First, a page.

Headphone Burn In

For Christmas, one of the things I received was a new set of headphones for my iPod. They are Klipsch S4 headphones which Consumer Reports had rated highly and reviews on Amazon seemed pretty favorable as well. There was nothing really wrong with my Sennheiser CX300 headphones I’ve had for a few years, but I felt like maybe I could do better.


Some of the reviews on Amazon said that these headphones required a “burn in” period to sound good. I had heard about that with some types of headphones, so I did some research. It’s one of those things that people don’t seem to agree on or whether it is even real. It seems like it would be pretty easy to measure the performance of headphones if you had the right equipment, but I guess a lot of headphones now actually conform to the shape of the ear and use a tight fit to produce part of the sound. So maybe it is harder than I think. Anyway, I think it is really funny that even though there isn’t much proof about burn in and what is effective, that there is a long page of instructions telling you how to do the best possible burn in of your headphones. It is posted at head-fi.org and referenced by a lot of different websites. You can actually get MP3’s with sounds recorded that are supposed to maximize burn in.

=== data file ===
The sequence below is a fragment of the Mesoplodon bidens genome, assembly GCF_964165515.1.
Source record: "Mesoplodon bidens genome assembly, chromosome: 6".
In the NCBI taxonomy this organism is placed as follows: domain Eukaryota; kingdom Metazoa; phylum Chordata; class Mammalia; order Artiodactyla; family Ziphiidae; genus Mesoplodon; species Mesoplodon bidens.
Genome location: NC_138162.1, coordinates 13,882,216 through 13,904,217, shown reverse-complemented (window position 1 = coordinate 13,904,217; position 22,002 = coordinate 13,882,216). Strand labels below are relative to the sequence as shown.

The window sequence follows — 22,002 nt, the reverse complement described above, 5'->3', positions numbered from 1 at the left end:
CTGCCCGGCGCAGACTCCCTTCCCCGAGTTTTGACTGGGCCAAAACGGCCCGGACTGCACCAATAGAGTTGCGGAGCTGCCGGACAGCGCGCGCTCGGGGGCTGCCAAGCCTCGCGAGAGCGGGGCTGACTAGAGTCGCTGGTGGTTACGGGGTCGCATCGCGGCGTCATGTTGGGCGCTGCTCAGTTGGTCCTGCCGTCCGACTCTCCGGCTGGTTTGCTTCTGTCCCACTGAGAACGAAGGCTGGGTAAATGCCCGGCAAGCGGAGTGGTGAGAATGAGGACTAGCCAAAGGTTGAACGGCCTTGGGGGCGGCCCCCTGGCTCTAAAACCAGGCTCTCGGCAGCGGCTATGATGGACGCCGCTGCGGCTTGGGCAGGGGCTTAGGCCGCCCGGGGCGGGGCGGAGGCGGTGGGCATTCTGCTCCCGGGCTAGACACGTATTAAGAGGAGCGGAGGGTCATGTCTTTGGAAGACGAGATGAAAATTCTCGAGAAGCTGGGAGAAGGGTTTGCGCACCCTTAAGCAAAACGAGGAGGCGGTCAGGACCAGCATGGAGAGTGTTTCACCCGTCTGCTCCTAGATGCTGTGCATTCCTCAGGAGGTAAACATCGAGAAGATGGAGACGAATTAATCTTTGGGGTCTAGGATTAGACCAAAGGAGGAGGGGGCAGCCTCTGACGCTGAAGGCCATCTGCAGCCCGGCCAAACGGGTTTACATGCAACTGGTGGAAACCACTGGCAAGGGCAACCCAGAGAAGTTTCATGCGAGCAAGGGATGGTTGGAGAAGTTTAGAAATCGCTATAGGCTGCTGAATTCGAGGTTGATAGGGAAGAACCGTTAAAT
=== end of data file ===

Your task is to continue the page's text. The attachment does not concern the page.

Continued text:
When I got the headphones, I tried them out and they didn’t sound all that great. So I left them plugged in while a playlist of normal music played at a little higher volume than I would typically listen to, but not as high as it would go. Some people recommend 40 hours of burn in, but I thought they were sounding better after only 15 minutes. I left them plugged in and would check back every now and then and over the next few hours it really did seem like the sound quality was improving. I let them run all night and then listened to them and they did sound very good, though not quite as much bass as I’m used to with the Sennheisers.

They are also very comfortable, almost like they aren’t even there. One thing is they have a Y cord instead of the asymetric cord of the Sennheisers which I had learned to like because it lets you unplug the earbuds and hang them from around your neck if you need to just take them out for a second to listen to someone or something.

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